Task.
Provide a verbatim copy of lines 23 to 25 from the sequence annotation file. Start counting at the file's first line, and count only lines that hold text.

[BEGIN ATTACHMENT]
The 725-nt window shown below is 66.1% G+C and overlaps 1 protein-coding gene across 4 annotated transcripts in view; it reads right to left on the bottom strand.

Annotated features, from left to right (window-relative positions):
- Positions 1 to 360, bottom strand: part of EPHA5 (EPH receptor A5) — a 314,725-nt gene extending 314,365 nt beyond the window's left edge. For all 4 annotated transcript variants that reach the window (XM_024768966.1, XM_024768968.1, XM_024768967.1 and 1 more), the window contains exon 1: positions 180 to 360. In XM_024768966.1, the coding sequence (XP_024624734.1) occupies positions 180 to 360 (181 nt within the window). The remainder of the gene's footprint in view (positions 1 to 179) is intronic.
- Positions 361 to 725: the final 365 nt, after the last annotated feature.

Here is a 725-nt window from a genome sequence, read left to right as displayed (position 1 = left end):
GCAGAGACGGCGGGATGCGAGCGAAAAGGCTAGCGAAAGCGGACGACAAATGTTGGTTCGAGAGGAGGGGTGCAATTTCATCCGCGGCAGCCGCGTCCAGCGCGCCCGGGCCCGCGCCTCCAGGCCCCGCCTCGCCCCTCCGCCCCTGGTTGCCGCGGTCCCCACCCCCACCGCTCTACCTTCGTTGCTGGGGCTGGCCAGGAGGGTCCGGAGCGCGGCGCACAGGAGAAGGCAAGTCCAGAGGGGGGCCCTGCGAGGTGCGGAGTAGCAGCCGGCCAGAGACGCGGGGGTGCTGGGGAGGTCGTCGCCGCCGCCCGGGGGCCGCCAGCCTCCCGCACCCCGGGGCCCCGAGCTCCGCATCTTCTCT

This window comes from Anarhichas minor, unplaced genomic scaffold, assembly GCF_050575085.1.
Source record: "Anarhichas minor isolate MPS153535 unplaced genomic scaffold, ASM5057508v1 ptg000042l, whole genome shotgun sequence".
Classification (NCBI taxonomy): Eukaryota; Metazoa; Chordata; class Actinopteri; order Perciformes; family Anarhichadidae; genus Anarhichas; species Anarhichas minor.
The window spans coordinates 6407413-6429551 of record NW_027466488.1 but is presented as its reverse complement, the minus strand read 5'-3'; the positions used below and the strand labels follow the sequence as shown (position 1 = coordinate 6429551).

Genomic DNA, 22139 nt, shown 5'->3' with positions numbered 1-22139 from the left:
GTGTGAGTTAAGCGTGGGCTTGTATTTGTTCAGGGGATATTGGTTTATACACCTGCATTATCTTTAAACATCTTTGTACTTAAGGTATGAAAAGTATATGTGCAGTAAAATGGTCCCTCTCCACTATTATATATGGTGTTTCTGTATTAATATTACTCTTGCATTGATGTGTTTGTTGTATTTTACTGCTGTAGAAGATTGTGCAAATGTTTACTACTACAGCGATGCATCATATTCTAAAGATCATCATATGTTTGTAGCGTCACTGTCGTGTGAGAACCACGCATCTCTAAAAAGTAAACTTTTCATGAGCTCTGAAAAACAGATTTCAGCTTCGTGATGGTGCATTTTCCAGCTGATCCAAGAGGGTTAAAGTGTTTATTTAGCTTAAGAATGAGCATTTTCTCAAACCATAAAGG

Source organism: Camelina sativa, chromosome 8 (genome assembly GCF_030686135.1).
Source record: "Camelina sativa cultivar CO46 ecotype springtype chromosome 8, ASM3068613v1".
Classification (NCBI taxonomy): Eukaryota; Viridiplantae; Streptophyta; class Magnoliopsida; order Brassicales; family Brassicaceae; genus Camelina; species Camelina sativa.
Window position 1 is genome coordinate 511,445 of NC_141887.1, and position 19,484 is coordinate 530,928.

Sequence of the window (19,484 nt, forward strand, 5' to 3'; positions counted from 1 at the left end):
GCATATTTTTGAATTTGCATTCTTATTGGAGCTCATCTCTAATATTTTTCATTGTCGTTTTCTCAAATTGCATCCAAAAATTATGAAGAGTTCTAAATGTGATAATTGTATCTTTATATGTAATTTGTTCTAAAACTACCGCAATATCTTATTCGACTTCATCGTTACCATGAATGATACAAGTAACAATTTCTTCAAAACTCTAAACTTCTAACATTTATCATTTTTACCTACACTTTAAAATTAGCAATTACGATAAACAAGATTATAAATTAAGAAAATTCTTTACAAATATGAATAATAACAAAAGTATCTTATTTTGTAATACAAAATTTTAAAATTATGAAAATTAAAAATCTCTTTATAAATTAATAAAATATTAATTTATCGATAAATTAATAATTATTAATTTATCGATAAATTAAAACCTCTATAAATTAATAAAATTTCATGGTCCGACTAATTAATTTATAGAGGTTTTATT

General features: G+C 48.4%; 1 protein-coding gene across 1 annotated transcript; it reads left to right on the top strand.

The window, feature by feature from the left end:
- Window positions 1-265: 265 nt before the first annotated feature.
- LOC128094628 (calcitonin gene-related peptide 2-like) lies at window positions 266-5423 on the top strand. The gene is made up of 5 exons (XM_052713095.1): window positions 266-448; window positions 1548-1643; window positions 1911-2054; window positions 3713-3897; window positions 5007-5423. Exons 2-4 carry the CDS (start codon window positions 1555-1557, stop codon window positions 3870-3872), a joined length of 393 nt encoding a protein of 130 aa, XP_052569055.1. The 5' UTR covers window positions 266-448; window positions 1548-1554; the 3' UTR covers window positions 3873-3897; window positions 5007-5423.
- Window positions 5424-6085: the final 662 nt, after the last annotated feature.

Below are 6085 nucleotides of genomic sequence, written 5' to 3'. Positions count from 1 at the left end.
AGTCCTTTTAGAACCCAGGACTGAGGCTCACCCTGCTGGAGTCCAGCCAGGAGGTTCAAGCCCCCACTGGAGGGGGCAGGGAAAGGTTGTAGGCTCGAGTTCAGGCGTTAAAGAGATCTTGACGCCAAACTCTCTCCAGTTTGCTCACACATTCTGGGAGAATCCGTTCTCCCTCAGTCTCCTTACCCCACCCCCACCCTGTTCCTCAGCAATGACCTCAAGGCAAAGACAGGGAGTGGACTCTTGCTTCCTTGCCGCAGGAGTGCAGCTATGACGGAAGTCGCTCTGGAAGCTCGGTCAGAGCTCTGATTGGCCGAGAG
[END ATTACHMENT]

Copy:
- Window positions 5424-6085: the final 662 nt, after the last annotated feature.

Below are 6085 nucleotides of genomic sequence, written 5' to 3'. Positions count from 1 at the left end.
AGTCCTTTTAGAACCCAGGACTGAGGCTCACCCTGCTGGAGTCCAGCCAGGAGGTTCAAGCCCCCACTGGAGGGGGCAGGGAAAGGTTGTAGGCTCGAGTTCAGGCGTTAAAGAGATCTTGACGCCAAACTCTCTCCAGTTTGCTCACACATTCTGGGAGAATCCGTTCTCCCTCAGTCTCCTTACCCCACCCCCACCCTGTTCCTCAGCAATGACCTCAAGGCAAAGACAGGGAGTGGACTCTTGCTTCCTTGCCGCAGGAGTGCAGCTATGACGGAAGTCGCTCTGGAAGCTCGGTCAGAGCTCTGATTGGCCGAGAG